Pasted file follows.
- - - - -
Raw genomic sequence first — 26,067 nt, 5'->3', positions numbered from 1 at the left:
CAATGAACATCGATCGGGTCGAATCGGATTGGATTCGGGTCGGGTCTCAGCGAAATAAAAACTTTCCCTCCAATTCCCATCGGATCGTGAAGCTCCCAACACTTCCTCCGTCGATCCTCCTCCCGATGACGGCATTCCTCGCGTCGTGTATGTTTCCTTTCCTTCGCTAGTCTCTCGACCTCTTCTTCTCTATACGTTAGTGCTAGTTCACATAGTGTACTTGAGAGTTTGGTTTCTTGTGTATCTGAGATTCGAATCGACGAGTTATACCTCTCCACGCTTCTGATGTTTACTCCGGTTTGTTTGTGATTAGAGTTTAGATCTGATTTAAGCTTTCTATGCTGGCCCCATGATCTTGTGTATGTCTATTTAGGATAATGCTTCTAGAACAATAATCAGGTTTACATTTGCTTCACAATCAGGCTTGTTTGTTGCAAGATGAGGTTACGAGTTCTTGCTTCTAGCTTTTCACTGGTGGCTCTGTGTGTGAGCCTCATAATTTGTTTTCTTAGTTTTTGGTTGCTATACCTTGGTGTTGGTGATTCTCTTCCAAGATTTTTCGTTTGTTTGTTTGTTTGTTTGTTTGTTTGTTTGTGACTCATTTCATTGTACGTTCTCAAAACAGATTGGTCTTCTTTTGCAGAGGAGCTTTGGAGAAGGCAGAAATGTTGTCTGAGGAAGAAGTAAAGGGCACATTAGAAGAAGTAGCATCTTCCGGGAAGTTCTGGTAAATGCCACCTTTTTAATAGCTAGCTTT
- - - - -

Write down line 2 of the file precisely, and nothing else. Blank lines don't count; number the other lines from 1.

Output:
CAATGAACATCGATCGGGTCGAATCGGATTGGATTCGGGTCGGGTCTCAGCGAAATAAAAACTTTCCCTCCAATTCCCATCGGATCGTGAAGCTCCCAACACTTCCTCCGTCGATCCTCCTCCCGATGACGGCATTCCTCGCGTCGTGTATGTTTCCTTTCCTTCGCTAGTCTCTCGACCTCTTCTTCTCTATACGTTAGTGCTAGTTCACATAGTGTACTTGAGAGTTTGGTTTCTTGTGTATCTGAGATTCGAATCGACGAGTTATACCTCTCCACGCTTCTGATGTTTACTCCGGTTTGTTTGTGATTAGAGTTTAGATCTGATTTAAGCTTTCTATGCTGGCCCCATGATCTTGTGTATGTCTATTTAGGATAATGCTTCTAGAACAATAATCAGGTTTACATTTGCTTCACAATCAGGCTTGTTTGTTGCAAGATGAGGTTACGAGTTCTTGCTTCTAGCTTTTCACTGGTGGCTCTGTGTGTGAGCCTCATAATTTGTTTTCTTAGTTTTTGGTTGCTATACCTTGGTGTTGGTGATTCTCTTCCAAGATTTTTCGTTTGTTTGTTTGTTTGTTTGTTTGTTTGTTTGTGACTCATTTCATTGTACGTTCTCAAAACAGATTGGTCTTCTTTTGCAGAGGAGCTTTGGAGAAGGCAGAAATGTTGTCTGAGGAAGAAGTAAAGGGCACATTAGAAGAAGTAGCATCTTCCGGGAAGTTCTGGTAAATGCCACCTTTTTAATAGCTAGCTTT